The truth about the history education wars of 2022
Last year, former Trump adviser Stephen K. Bannon similarly called on right-wing Americans to take over the schools. declared. However, Bannon did not mention God or religion. Instead, he warned against important race theories and the 1619 Project.
This is the most significant change in the school wars of the last 20 years. Conservatives have attacked public education for as long as it has existed. But, as the saying goes, they were blaming the school for eroding God and country. Now they have taken God out of the equation and focused their anger on the way schools teach about American history and identity. We are spearheading a campaign to ban teaching anything that is perceived to threaten concepts.
It would be healthy for our democracy if schools could use this moment to reflect on our different views of America. But the current Republican campaign is aimed at quelling that debate rather than stoking it. Witness the avalanche of state actions banning instruction on “divisive topics,” especially race and gender. These laws, unfortunately, no longer have a shared one, and thus seek to impose a singular US narrative.
And it’s also new. Earlier conflicts over history in schools were usually concerned with who was part of the story rather than the larger arc or purpose of the story. Our textbooks portrayed America as a land of freedom and progress, but denigrated or simply excluded women and racial minorities. Therefore, these groups fought with all their might to win a role in the epic national narrative.
However, most of them also resisted asking this narrative question to avoid undermining their own contribution to it.
For example, in the 1920s, immigrant groups allied with Protestant patriotic groups to thwart critical interpretations of the American Revolution. At the university, a new generation of historians argued that the revolution was not just a moral play between the evil Redcoats and the freedom-loving colonists. But many Americans refused it, and the same country based on freedom and equality continued to enslave millions of black people.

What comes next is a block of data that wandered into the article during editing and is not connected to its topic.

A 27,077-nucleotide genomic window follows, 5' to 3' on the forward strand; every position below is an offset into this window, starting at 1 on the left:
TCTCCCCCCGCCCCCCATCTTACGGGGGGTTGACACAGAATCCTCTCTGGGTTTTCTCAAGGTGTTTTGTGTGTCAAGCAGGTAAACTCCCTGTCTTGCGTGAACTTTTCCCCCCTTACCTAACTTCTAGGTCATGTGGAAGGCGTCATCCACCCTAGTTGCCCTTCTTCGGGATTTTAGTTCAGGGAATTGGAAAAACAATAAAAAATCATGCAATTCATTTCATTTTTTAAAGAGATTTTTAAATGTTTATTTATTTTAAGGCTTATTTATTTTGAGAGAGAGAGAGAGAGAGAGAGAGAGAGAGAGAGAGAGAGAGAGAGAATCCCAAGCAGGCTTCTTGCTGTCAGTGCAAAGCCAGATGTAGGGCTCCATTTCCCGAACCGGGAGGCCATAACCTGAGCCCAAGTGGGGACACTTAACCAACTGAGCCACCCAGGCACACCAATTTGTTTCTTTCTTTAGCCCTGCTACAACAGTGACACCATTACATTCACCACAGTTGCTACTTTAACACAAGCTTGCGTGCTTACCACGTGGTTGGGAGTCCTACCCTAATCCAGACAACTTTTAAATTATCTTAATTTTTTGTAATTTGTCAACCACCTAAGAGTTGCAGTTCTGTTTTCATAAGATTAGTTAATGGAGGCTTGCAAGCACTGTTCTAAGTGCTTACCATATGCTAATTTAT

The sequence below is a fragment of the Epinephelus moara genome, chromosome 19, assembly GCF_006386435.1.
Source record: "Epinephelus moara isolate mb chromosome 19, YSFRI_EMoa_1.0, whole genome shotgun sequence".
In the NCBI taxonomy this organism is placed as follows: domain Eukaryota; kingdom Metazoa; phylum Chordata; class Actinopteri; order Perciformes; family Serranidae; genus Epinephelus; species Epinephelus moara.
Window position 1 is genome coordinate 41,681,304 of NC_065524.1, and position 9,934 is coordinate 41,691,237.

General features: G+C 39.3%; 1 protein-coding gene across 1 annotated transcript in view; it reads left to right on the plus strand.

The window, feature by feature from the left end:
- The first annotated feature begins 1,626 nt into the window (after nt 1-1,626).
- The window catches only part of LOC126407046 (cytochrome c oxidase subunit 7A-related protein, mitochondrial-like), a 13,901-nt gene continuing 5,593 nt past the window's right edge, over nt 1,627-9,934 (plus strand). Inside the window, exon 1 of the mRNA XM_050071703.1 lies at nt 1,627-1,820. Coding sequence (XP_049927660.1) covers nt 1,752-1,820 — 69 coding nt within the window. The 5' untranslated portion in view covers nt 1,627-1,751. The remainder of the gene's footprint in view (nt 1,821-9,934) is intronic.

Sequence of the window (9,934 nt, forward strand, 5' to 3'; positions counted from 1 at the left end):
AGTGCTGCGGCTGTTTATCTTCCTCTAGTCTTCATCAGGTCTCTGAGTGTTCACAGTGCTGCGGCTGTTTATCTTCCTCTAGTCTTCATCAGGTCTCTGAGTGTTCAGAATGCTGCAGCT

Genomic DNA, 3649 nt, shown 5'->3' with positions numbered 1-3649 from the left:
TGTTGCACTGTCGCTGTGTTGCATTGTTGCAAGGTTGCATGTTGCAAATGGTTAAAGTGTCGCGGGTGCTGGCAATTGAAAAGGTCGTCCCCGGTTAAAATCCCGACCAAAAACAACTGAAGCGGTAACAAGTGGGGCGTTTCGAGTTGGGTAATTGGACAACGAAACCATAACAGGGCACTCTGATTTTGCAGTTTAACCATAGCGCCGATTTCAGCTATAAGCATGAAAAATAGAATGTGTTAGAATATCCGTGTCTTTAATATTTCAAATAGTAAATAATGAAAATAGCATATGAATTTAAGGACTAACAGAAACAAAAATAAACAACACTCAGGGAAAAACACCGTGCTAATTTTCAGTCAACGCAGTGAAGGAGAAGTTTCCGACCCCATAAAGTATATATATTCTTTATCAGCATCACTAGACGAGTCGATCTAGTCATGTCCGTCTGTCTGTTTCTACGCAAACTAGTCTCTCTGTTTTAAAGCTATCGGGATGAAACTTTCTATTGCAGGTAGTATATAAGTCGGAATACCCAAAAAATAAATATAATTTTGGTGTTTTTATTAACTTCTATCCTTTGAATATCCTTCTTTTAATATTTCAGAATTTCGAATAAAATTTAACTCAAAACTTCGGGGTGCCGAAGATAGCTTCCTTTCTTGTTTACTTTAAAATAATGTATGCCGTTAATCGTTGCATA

But if students encountered that complication, I worried that Polish immigrants would think less of Thaddeus Kosciuszko, the Polish aristocrat who supported the American cause. Ethnic Germans feared that their own Revolutionary War heroes Baron DeKalb and Molly Pitcher (born German said Maria Ludwig) would not look so heroic. People rallied to defend Crispus Attucks, the first to die in the revolution. And Jewish Americans wanted to protect the reputation of Chaim Salomon, the Philadelphia merchant who helped raise the money.
The history curriculum sparked controversy during the civil rights era, when black protesters fought to remove racist slavery advocacy from textbooks, and in the 1990s a proposed set of national history standards was proposed by William It caused the hackles of conservative celebrities like Bennett and Lynn Cheney. “Is there a grander story as powerful, coherent, democratic and moving as the struggles of groups struggling with discrimination?” asked the leaders of the standards effort. Indeed, the teacher who helped draft the standards added that Thomas Jefferson himself would have been proud of the project.
When tensions over history rose, in short, we involved new actors in old stories. . Either humans evolved from apes, or they didn’t. Either Jesus was the Messiah or he wasn’t. Most schools held prayers and Protestant Bible readings, sparking angry opposition from Catholics and non-Christians. Hosted a class on ‘Freed Time’.